Families aren’t always the loving, supportive units they should be — especially where kids are involved.
If you have a family member who keeps calling Child Protective Services (CPS) on you for ridiculous reasons (or outright false ones), you need to know how to protect yourself and your children.
Why do people file false claims with CPS?
There are dozens of reasons that someone might make a false claim of abuse or neglect about you to CPS. Maybe your in-laws simply take exception to your parenting style because you’ve decided to raise the kids in a different religion. Maybe your ex is trying to use CPS as a weapon in a custody battle. Maybe your neighbor made a snap judgment about something overheard or seen out-of-context.
In short, false accusations — especially when they’re repeated — tend to be punitive or harassing in nature.
What happens when false claims are made to CPS?
Here’s the thing: CPS is legally obligated to investigate a report of abuse or neglect, even if it’s false. When the complaints are basically the same repeatedly and coming from the same source, CPS may close subsequent cases without launching a new investigation every time.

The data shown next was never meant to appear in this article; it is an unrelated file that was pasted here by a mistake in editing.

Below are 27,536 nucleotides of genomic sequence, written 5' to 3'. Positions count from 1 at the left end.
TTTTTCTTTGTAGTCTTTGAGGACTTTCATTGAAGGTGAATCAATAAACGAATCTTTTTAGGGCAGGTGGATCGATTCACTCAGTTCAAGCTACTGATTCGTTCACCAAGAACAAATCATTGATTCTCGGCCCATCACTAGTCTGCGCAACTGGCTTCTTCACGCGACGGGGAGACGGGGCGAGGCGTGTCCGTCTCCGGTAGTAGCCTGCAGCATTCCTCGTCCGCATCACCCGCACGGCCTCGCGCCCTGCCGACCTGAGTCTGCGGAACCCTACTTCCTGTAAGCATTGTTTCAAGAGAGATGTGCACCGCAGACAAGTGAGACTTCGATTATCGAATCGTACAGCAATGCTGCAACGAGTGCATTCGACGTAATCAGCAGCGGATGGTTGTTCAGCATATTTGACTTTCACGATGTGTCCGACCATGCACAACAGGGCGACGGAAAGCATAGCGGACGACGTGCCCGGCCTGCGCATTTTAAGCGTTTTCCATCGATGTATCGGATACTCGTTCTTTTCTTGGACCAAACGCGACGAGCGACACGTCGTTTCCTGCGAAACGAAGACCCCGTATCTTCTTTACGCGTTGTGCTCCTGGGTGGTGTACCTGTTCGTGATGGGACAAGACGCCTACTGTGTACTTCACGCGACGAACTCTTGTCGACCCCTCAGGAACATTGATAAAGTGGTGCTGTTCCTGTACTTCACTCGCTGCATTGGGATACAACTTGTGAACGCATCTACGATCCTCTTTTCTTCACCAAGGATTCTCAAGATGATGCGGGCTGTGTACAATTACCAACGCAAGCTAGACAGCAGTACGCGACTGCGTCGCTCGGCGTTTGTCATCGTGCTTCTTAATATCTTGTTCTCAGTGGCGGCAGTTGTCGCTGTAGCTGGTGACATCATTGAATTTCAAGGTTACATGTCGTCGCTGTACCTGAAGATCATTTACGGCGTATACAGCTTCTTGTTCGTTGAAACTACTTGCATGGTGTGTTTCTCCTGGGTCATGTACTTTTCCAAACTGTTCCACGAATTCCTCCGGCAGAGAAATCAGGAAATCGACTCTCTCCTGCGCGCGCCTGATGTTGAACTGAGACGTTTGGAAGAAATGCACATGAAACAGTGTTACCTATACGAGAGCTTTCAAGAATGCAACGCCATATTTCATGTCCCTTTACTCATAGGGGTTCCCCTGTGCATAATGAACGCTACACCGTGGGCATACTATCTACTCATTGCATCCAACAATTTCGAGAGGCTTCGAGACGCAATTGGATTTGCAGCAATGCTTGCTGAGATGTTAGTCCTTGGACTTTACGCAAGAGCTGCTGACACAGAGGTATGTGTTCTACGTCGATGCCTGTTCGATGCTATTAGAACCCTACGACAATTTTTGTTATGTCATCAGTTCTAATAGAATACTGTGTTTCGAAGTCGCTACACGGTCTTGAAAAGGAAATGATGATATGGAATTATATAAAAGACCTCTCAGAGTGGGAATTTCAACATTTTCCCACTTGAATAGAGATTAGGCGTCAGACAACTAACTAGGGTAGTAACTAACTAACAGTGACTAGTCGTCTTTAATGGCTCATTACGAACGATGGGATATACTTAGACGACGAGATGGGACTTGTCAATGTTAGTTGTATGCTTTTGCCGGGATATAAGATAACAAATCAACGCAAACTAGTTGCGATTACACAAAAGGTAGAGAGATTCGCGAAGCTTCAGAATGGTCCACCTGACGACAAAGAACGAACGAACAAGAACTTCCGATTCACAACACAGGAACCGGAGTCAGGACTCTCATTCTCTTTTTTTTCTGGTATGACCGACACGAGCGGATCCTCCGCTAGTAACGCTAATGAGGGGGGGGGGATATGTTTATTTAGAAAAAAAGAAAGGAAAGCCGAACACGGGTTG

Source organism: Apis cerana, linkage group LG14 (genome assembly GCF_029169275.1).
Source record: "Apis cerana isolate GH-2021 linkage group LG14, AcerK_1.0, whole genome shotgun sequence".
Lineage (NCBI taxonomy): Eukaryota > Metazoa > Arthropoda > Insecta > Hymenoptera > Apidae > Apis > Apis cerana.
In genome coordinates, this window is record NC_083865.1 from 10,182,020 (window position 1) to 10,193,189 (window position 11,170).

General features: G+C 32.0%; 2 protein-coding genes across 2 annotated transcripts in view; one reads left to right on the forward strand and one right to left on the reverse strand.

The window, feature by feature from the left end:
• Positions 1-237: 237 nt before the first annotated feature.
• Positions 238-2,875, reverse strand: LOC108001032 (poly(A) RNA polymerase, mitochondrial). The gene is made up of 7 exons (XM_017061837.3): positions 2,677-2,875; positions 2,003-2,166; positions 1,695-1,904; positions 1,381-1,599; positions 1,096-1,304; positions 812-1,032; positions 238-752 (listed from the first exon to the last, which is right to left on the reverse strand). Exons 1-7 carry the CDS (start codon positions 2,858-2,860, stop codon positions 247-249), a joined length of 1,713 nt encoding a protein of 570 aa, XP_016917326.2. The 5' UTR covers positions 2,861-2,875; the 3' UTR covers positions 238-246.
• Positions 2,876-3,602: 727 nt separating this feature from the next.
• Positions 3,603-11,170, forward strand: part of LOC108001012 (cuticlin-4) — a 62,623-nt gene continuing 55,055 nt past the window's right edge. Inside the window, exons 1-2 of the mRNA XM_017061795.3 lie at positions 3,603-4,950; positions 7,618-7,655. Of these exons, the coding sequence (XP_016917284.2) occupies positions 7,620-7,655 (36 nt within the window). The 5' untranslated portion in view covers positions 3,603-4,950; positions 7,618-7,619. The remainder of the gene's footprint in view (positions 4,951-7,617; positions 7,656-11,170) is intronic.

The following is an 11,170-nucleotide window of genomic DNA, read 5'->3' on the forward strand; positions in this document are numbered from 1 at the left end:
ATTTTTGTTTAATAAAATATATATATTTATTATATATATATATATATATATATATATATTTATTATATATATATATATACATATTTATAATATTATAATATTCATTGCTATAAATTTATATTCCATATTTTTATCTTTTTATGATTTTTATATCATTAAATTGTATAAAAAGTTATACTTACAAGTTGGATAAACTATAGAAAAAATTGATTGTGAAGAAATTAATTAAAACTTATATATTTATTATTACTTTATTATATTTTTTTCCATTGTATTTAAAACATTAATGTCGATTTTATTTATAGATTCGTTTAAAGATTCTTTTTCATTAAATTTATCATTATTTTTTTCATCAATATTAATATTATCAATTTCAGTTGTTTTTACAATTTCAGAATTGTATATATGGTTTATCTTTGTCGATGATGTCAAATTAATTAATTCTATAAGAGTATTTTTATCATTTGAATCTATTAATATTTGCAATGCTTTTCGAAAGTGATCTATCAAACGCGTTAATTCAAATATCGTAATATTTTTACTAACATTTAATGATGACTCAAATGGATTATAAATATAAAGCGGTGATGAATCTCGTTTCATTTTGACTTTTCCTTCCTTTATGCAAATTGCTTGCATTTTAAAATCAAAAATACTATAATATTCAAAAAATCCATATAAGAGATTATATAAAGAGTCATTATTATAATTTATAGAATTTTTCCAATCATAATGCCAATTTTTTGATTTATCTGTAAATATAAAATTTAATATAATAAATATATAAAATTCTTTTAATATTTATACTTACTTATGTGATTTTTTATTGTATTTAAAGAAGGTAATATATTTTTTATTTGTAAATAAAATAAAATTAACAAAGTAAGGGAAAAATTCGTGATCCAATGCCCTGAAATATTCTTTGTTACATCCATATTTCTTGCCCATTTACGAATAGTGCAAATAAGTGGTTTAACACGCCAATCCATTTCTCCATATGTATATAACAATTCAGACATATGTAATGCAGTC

Here’s what you can do:
- Ask what you’ve been accused of doing. Don’t accept “neglect” or “abuse” as a broad explanation. Ask for specifics.
- Don’t talk, explain, justify or respond to what you are told. Anything you say could be twisted against you later in a report. Stay calm, stay silent and listen.
- Be polite, but don’t invite the caseworker inside. Unless they have a court order in hand, don’t make the mistake of assuming you have to comply with their request to look around your home or talk to the kids.
- Call an attorney. No matter how absurd the accusations are, CPS tends to operate on the principle of “where there’s smoke, there’s fire.” They may assume that abuse or neglect is really happening — even if it isn’t exactly what’s alleged in the complaint.
Finally, if you can determine where the complaints are coming from, take steps to insulate your family unit from the problem. This may mean closing down your social media, cutting contact with the in-laws or other drastic measures. The more you limit their information about your life, the better off you and your kids will be.